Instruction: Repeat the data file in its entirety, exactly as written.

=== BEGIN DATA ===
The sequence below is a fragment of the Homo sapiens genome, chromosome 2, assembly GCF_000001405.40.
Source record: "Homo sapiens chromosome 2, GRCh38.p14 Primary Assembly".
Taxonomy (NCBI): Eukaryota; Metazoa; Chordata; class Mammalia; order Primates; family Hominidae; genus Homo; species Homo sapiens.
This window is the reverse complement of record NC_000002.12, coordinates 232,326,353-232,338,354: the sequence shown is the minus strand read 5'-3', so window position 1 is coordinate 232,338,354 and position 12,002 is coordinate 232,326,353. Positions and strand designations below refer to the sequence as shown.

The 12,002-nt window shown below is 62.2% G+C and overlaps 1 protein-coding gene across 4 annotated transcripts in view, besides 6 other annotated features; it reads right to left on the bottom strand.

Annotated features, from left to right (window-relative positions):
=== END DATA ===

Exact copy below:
The sequence below is a fragment of the Homo sapiens genome, chromosome 2, assembly GCF_000001405.40.
Source record: "Homo sapiens chromosome 2, GRCh38.p14 Primary Assembly".
Taxonomy (NCBI): Eukaryota; Metazoa; Chordata; class Mammalia; order Primates; family Hominidae; genus Homo; species Homo sapiens.
This window is the reverse complement of record NC_000002.12, coordinates 232,326,353-232,338,354: the sequence shown is the minus strand read 5'-3', so window position 1 is coordinate 232,338,354 and position 12,002 is coordinate 232,326,353. Positions and strand designations below refer to the sequence as shown.

The 12,002-nt window shown below is 62.2% G+C and overlaps 1 protein-coding gene across 4 annotated transcripts in view, besides 6 other annotated features; it reads right to left on the bottom strand.

Annotated features, from left to right (window-relative positions):